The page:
Manually operating a rocketship was “tough shit” as my father would say. Battling to control direction against the dissipating force of gravity was like battling the river Scamander. 

“Nine point eight meters per second squared,” I muttered under my breath. Gravity is technically a theoretical force. We can’t see it or feel it, but it balances the pressure on our organs, dictates the water cycle, and influences all chemical reactions. Life is Earth’s gravity. Unfortunately, I was no longer confined to its grasp.

The Earth shrank behind us with each hour. 60, 120, and in three seconds, 180 minutes passed with my father knocked out in the co-pilot’s chair. The two corners of his mustache and the upside down triangle on his chin swayed methodically with his breath. 

It took the average three days for us to finally reach the moon. I delicately landed the Echo in a flat crater, careful to place the two front landing pads on the soil prior to the back landing pad. The only colors on the moon were black, white, and gray, so I focused on the emerald and sapphire of the rocket ship.

“Well done, boy!” my father shouted as he jerked awake during the landing. We both suited up and exited the Echo. Our boots slowly hit the ground. We were weightless. The light crunch of the dust beneath our feet was exaggerated by the deafening sound of nothingness.

My father’s mission was simple: find the weapons and either disable or destroy them. With any luck, we might “take down those sons of bitches” who put them there in the first place. We spent days hiking through the vast gray dust, examining every oddity we could suspect. Perhaps the weapon was only a millimeter in length. Maybe it had an invisibility cloak. Or perhaps it was disguised as a moon boulder.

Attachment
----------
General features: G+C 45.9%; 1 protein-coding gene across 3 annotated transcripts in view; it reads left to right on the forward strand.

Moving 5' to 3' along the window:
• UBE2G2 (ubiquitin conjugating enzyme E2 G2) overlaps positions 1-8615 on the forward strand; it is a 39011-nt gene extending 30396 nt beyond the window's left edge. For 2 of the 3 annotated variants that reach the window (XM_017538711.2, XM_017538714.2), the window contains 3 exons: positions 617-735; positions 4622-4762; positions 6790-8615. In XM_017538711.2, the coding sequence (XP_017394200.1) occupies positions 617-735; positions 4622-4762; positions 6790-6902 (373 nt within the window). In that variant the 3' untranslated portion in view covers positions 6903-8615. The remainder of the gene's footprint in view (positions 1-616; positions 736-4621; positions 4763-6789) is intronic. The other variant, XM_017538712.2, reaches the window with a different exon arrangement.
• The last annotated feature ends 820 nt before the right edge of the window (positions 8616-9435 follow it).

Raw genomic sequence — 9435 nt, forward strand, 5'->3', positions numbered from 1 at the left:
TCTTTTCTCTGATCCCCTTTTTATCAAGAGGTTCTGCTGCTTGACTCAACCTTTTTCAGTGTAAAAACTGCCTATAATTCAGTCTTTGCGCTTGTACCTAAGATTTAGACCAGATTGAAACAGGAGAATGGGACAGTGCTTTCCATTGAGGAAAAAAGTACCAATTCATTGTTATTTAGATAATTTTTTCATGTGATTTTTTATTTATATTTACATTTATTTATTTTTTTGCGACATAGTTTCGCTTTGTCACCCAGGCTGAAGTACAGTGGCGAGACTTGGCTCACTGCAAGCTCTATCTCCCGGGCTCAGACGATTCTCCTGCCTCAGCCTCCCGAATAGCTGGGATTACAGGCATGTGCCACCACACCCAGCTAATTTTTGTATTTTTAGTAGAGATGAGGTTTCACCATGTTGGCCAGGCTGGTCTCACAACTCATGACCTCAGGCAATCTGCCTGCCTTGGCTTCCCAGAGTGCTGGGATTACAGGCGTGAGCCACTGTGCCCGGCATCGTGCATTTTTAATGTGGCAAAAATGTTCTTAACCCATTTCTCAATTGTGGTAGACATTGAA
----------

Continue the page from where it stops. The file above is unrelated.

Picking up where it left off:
We found the cave on day nine. It’s pyramidal opening shown an unnatural light. Each side sloped and met at a gray, pointed precipice. Only a few steps into the cave sat a small boy, no older than six, lamenting over the corpse of another child of around the same age. The fallen boy was stripped of his space suit, revealing a battered Obi Wan Kenobi T-shirt.

“Who are you?” My father asked angrily.

The boy did not answer. He looked up and slowly held out a piece of paper. 

My father shot him in the leg. His suit deflated and the boy quickly died.

“Father! What have you done!”

“Isn’t it obvious? These boys are biological weapons!”

I grabbed the letter and read it aloud: “Stranger- I left my boys here to get help. My youngest’s suit is malfunctioning. I will return within the hour. -Z”

I ran to their bodies and tossed the youngest’s body over my shoulder. Suddenly, I was pushed over and felt tremendous pressure on my right leg, releasing a loud crack. I looked down and saw a large moon boulder crushing my leg, and my father standing over me.

“I am not going down for this,” my father said. He began grabbing moon rocks, three at a time. He stacked them on top of each other to seal the cave entrance. 

“Who do you think you are? Creon? Montresor! No…” I trailed off. Like all men who worship Beelzebub, he is his own unique villain.

Of course, he did not answer me. He would not even meet my gaze. The pyramid was quickly sealed. My father took one fleeting glance into my eyes before backing away from the cave. He quietly slipped away from the scene. 

I laugh. Here I am, tying my noose with the battered shirt. I quickly realize that my suit and the lack of gravity renders this form of death futile. I instead reach for an arrow-shaped moon rock. I watch my father steal my Echo from me through a small crack in the wall. I can see the brilliant sapphire and blinking emerald slowly shrink away into the darkness.